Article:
Original Link: http://www.anandtech.com/show/2013
IntroductionOf the conferences and trade shows we attend each year, WinHEC is one of the most enigmatic. While most fanboys would be very happy to attend E3, both for the demos and the booth babes, it might be a little more difficult to "get into" something like the Windows Hardware Engineering Conference. The focus of the conference can be very technical, which isn't a bad thing by any means (especially for nerds like us). We, of all people, can get excited about the low level architectural details of computer hardware. But the technical detail provided at WinHEC is generally very Microsoft OS focused rather than hardware centric.
While there is some good content on the direction and capabilities of next generation hardware, most of the real meat of the conference comes in discussions of Microsoft APIs, driver models, and that blurry line between software and hardware. Even for the hardcore programmers and hardware engineers among us, some of this stuff can get pretty hairy. The warriors who fight the driver battle must be savants; they must intimately know the hardware, the operating system, and the software that will make use of both.
So why are we interested in, even excited over, WinHEC? For our part, we will do our best to delve into the heart of the conference, absorb as much as possible from the highly technical very low level presentations, and distil out all the best information so you don't have to. And thus shall all the masses rejoice!
There are quite a few changes afoot in the Windows world, as has been widely discussed in the past. Vista, DX10, 64-bit, and many other advancements are either here or coming soon. In order to get the jump on what's going on, we are taking a peek under the hood. But before we get to the technical discussions, Bill Gates presented a keynote in which he espoused the advantages of the Windows ecosystem and announced the release of the Beta 2 versions of Longhorn server, Vista, and Office.
Advancing the Platform and Windows Beta 2Bill Gates' keynote speech gives us a broad sweeping overview of the general message Microsoft wants to get out through WinHEC: the Microsoft platform is key in the development and delivery of any computing hardware. Whether you love him or hate him, Gates is absolutely correct. The heavy investment required in actually bringing consumer level computing hardware to market requires access to the largest pool of users possible, and currently Microsoft is where it's at.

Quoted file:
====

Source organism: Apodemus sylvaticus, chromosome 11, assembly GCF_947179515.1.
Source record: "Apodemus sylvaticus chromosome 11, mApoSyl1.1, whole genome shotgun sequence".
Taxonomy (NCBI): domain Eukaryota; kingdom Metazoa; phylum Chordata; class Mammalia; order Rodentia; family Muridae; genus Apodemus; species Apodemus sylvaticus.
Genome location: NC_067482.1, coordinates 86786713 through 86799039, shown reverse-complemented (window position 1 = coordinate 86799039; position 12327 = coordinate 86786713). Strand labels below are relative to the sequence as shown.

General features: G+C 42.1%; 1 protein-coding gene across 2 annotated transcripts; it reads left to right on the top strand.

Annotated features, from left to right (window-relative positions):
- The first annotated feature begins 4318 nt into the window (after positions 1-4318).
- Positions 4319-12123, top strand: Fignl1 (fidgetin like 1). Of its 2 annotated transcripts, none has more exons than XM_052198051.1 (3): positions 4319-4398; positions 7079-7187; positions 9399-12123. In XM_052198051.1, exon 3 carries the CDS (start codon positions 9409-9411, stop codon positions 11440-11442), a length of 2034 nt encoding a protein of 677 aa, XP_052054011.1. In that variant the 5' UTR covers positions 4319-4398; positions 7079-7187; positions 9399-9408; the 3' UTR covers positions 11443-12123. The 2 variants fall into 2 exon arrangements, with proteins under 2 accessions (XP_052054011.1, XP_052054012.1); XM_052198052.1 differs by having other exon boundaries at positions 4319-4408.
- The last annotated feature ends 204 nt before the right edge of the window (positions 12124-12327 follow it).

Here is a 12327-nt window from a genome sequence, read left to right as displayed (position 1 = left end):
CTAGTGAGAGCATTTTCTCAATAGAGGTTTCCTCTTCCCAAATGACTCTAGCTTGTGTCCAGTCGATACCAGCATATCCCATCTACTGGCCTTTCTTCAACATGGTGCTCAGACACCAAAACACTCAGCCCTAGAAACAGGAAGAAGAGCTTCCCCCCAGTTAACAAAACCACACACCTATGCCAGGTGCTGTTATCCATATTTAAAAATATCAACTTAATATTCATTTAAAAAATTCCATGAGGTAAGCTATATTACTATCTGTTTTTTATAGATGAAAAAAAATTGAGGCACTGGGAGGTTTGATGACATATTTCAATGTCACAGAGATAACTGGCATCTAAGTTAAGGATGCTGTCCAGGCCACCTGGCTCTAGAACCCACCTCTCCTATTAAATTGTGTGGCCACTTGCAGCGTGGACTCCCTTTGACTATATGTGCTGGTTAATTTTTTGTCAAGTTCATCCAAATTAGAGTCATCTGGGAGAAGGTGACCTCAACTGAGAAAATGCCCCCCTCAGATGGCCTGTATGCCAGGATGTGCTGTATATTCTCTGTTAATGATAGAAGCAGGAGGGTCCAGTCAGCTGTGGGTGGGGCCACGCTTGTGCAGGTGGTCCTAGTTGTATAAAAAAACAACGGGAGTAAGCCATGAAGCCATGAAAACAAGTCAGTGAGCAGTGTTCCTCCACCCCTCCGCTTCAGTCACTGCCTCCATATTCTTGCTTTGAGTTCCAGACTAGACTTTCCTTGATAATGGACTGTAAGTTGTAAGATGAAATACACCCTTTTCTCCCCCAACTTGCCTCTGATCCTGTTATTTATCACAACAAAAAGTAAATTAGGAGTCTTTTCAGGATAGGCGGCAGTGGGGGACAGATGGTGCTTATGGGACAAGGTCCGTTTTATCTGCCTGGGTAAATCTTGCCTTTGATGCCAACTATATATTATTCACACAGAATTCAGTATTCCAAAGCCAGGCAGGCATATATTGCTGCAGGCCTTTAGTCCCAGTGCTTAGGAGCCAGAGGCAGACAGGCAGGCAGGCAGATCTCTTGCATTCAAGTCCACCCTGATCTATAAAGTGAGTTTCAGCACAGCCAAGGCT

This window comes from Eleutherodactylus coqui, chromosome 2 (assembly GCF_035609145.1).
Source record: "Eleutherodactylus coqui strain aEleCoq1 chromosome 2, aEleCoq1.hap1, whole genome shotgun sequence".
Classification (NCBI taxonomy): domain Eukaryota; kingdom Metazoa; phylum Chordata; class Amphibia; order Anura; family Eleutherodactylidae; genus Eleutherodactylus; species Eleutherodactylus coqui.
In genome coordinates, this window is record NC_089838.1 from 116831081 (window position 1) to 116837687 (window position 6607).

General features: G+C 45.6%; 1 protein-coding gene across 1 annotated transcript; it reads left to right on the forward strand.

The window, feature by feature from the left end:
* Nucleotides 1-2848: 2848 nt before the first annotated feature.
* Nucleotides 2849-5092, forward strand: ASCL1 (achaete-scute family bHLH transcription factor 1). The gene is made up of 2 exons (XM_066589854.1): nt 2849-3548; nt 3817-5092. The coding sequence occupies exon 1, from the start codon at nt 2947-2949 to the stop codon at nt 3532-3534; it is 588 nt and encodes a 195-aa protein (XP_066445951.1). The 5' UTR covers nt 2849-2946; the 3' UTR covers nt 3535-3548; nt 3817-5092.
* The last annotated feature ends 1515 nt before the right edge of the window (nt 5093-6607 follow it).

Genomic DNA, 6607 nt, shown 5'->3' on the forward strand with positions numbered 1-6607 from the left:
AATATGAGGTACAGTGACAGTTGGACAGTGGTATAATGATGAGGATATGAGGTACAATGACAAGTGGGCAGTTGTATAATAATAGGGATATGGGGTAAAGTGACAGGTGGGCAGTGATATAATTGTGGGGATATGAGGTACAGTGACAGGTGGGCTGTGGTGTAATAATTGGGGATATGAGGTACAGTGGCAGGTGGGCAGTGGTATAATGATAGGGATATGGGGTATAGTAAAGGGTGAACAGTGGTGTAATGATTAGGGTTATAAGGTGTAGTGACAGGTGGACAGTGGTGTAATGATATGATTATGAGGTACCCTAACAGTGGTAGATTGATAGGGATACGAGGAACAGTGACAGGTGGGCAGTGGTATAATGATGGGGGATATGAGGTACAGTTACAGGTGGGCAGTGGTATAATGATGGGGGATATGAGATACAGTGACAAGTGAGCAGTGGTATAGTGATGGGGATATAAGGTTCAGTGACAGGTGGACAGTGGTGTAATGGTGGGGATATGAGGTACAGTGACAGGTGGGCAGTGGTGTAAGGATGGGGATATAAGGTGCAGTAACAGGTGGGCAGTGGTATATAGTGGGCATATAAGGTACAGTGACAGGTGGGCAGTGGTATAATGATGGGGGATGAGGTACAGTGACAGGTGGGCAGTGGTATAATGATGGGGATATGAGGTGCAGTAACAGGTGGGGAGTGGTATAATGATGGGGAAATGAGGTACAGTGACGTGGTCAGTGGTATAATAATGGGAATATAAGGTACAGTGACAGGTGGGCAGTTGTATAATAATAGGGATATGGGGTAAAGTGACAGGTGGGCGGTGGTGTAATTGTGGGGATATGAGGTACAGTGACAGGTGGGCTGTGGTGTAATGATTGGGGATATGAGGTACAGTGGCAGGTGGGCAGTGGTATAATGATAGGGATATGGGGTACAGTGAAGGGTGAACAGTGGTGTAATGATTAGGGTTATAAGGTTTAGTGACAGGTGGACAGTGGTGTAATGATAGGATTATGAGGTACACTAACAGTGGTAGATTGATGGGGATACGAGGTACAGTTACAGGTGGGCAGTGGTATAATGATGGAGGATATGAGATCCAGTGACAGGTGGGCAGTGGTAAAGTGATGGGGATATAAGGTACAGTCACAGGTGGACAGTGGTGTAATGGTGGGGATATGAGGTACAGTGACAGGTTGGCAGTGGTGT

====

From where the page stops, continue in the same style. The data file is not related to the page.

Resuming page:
In order to continue the trend, Microsoft needs to stay on top of emerging technologies. Right now, Windows XP lags woefully behind Apple's OSX in terms of interface design and productivity features. With Vista, Microsoft needs to show they can still compete with quality rather than simply quantity. In order to make it clear that Microsoft is aware of its situation, Gates spent some time going over features that next generation Microsoft products will feature, including everything from 64-bit multi-core computing and virtualization to new user interface designs and productivity enhancements.
As adoption of 64-bit and multicore hardware increases, more and more benefit will come from applications and the operating system taking specific advantage of these features. One of the more interesting ways to utilize take advantage of these features is virtualization of the hardware. Microsoft is heavily pushing virtualization technology at this years WinHEC, dedicating many sessions to the topic. The basic idea is to enable multiple operating systems to run on one computer by allowing each to think it has full control of the hardware.
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Microsoft showed a demo of Redhat Linux running under their new virtualization technology and explained how pervasive they want their interoperability to be. The reasoning behind this isn't altruistic by any means: Microsoft sees virtualization as one of the next big steps in computing, and they want to be the platform of choice for virtualizing hardware. The way they see it, even if a company wants to run a bunch of instances of Linux on one computer, it is a win if Microsoft can design the best platform to make it happen. From the looks of it, Microsoft is well on its way with their in house virtualization support. They demonstrated the capability to hot add devices and even virtual memory to client operating systems with no down time required.
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On the user side, Gates showed off Microsoft's newly announced Beta 2 version of Vista. In addition to rehashing their recently announced newspaper interface, they showed of some of the cool features of Vista and Office. For instance, when editing a presentation, slides can be inserted from other available presentations, which will also be automatically updated if the original is altered. Widgets, like this one for the weather forecast, can sit docked and offer at a glance functionality, or pulled into the foreground and offer extended capabilities.
We will have to wait until Vista is finally released to know whether it will deliver on promises, but for now we are certainly hopeful that this will be a more significant step forward in user interface design than anything we've seen since Windows 95. Stay tuned for more coverage of WinHEC and what's going on in the hardware, driver, and Microsoft world.